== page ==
In the end, of course, that honor went to Australia, where, as Elton John told talk show host Rosie O'Donnell last week, "all the loonies get married." (Now openly gay, Elton married a sound engineer, Renate Blauel, in Sydney in 1984; they divorced four years later in Britain.) But how loony is Jackson, really? If ever he could have been described as blissfully wacky, that no longer seems to apply. Three years after he was accused of molesting a 13-year-old boy in 1993, Jackson is still dealing with the fallout. Five former employees are suing him for wrongful termination, claiming they were threatened, harassed and forced to quit during the police investigation into the charges. A book on the case by author Victor Gutierrez—filled with legal papers, bank statements and photos—was published in Chile in September and has sold some 5,000 copies Stateside. And though he negotiated the multimillion-dollar settlement from Jackson in 1994, the father of the boy Jackson allegedly had molested recently hit the singer with another $60 million lawsuit.

According to one of the father's lawyers, James E. Prosser, Jackson violated the terms of the settlement, which required him to make no public statements about the case, when he told Prime Time Live's Diane Sawyer last year that the accusations were "lies, lies, lies, lies." In addition, the suit claims that anti-Semitic lyrics in Jackson's HIStory album (which were later changed by Jackson, who issued a public apology) were aimed at the boy and his father.

Jackson is, in other words, a man who could use a "great rescuer" like Rowe—and his friends know it. "She's a really gentle person, very loving," says Stephen Millard, marketing director at Epic International Artists, Jackson's label in Australia. Adds another associate: "Lisa Marie had a mind of her own. Debbie is not involved in the limelight. She is very easygoing."

So easygoing that she spent her first day as Mrs. Michael Jackson on her own—while her hubby, surrounded by his usual entourage of associates and kids, cuddled a koala at Sydney's Taronga Park Zoo. Later, Jackson went, without Rowe, to the Australian preview of his new 35-minute film "Ghosts", a horror/music video. At the entrance to the theatre, the singer was surrounded by fans, one of whom gave him a pair of blue baby booties, which he clung to during the screening. Rowe remained out of sight for the next few days as she, Jackson and several colleagues traveled from Sydney to Brisbane to Melbourne. Nor was she at the hospitals he visited, the events he attended or the concerts he gave. "She's six months pregnant," says a spokesperson for Jackson's concert promoter. "She wants to rest."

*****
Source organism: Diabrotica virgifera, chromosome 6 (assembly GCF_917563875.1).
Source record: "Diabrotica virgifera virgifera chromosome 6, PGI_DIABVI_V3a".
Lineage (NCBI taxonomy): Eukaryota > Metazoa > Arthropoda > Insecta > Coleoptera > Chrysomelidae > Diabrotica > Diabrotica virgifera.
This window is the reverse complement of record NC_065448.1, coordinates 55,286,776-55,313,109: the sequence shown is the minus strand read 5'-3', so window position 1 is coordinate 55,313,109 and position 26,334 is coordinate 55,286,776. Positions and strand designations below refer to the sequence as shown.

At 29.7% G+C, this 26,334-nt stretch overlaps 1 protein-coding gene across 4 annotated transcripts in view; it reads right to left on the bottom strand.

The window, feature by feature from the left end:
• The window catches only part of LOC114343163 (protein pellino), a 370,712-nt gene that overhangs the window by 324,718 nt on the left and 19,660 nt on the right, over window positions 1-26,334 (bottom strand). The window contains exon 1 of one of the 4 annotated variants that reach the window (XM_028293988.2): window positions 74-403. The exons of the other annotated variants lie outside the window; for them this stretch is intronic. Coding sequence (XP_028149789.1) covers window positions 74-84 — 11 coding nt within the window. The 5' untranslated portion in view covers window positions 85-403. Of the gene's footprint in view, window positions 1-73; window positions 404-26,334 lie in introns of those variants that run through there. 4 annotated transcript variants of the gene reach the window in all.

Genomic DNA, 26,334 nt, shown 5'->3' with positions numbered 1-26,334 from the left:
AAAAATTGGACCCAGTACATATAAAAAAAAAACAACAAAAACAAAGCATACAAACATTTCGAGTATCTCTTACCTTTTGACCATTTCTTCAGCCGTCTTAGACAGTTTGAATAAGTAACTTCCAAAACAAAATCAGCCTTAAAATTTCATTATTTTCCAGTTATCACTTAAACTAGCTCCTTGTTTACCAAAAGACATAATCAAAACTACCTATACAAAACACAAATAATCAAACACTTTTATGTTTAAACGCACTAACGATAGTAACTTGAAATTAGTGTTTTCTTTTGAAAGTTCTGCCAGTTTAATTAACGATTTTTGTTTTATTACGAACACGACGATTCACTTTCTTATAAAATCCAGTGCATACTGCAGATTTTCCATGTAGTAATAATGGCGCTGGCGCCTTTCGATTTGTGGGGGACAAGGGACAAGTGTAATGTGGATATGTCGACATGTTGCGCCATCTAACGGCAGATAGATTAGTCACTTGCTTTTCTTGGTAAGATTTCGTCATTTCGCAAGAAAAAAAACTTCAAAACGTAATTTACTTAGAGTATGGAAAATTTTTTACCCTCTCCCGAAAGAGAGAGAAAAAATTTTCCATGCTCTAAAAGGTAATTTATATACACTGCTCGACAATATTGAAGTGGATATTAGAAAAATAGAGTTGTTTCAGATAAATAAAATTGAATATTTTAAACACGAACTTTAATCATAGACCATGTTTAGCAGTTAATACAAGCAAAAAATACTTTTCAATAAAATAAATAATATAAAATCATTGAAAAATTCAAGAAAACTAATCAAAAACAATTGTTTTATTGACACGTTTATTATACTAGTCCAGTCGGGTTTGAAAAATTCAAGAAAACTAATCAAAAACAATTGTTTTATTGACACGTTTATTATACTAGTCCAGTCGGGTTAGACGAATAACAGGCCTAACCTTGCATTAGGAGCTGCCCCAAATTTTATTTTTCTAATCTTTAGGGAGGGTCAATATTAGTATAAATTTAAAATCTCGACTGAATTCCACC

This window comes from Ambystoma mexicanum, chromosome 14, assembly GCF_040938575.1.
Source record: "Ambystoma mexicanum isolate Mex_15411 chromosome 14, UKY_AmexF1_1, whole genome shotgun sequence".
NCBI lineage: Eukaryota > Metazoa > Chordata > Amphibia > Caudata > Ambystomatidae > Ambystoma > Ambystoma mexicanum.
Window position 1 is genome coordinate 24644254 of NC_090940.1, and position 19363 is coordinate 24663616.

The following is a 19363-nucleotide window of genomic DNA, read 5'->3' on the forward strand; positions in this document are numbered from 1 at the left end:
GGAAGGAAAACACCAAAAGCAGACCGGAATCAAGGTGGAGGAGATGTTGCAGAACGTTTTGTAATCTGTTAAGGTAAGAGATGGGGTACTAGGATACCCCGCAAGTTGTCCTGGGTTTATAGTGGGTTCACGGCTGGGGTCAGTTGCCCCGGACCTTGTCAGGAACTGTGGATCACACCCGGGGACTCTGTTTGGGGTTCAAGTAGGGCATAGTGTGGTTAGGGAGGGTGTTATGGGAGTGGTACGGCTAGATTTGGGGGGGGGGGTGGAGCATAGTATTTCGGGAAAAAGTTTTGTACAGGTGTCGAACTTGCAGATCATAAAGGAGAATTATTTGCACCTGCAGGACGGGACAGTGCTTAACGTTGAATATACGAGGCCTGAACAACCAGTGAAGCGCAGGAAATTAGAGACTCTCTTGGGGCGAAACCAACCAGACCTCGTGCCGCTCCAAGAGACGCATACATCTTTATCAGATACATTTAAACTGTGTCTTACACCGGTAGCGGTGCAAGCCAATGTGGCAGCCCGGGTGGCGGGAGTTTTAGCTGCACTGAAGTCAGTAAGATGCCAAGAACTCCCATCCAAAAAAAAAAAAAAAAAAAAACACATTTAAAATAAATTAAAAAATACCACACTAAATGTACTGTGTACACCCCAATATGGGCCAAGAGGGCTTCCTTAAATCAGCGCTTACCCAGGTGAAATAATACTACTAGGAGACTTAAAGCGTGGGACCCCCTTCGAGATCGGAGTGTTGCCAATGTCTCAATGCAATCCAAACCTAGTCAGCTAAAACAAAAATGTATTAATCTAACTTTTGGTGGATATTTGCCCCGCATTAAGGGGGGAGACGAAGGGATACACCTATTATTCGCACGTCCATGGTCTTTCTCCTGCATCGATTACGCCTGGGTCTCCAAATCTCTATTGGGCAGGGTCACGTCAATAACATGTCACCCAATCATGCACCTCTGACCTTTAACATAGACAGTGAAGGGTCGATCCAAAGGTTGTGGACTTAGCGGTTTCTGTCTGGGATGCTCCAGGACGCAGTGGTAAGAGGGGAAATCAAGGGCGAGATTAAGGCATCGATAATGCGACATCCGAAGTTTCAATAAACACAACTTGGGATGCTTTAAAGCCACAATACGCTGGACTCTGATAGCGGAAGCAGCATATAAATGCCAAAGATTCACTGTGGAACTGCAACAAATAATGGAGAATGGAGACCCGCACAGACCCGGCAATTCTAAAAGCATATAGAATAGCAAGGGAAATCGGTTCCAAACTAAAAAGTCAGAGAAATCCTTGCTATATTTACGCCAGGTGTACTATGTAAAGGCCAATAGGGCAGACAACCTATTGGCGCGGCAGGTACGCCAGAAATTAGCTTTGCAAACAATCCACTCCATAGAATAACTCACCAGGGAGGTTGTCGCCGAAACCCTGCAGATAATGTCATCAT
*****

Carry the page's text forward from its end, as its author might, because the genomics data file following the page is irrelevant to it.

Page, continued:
Or hide. Rowe has been getting a crash course in what it means to do "a favor" for a famous friend—as have many of her pals back home. In Van Nuys, one old buddy has turned down tabloid offers adding up to $20,000 for private details of Rowe's life. "I guess it's about integrity," says her friend. "But it's hard," he adds with a laugh.

His friend Debbie doesn't have it easy either, being married to a man who once had too little childhood and now may have way too much money and freedom. If Jackson wants the world's sympathy, he has a tough row to hoe, but if it's advice he's after, there's no shortage of givers. In Christchurch, Anne Stubbersfield may have lost her shot at performing Jackson's ceremony, but she still has words of wisdom. He should "think seriously" about his future as a husband and a father. Take classes in parenting. Get prepared. "You've got to be normal now," says Stubbersfield. In his own way, Michael seems to be trying.

KAREN S. SCHNEIDER
MONICA RIZZO, JOHN HANNAH and LYNDON STAMBLER in Los Angeles, JULIE BEUN-CHOWN, DENNIS PASSA and SHELLI-ANNE COUCH in Australia, KIRSTEN WARNER in New Zealand and PETER MIKELBANK in France

  • Contributors:
  • Monica Rizzo,
  • John Hannah,
  • Lyndon Stambler,
  • Julie Beun-Chown,
  • Dennis Passa,
  • Shelli-Anne Couch,
  • Kirsten Warner,
  • Peter Mikelbank.